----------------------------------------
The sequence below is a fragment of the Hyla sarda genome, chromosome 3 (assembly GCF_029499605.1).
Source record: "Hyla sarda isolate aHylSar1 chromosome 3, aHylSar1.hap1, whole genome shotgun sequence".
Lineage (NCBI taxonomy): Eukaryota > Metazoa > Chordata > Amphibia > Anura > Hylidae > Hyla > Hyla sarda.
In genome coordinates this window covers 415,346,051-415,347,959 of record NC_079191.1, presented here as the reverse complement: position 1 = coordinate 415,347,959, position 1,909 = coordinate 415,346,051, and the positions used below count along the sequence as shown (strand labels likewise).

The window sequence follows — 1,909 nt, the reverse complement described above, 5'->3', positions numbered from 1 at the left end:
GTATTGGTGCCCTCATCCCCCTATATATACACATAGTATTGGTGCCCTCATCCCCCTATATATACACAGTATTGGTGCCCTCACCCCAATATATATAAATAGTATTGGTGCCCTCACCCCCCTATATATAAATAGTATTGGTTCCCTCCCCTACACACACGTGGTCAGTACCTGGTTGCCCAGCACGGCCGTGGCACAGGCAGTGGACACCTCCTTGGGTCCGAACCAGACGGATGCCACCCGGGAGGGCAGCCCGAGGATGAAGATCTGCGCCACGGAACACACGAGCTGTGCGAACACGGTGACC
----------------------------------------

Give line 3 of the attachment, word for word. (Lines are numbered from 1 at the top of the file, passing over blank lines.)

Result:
Lineage (NCBI taxonomy): Eukaryota > Metazoa > Chordata > Amphibia > Anura > Hylidae > Hyla > Hyla sarda.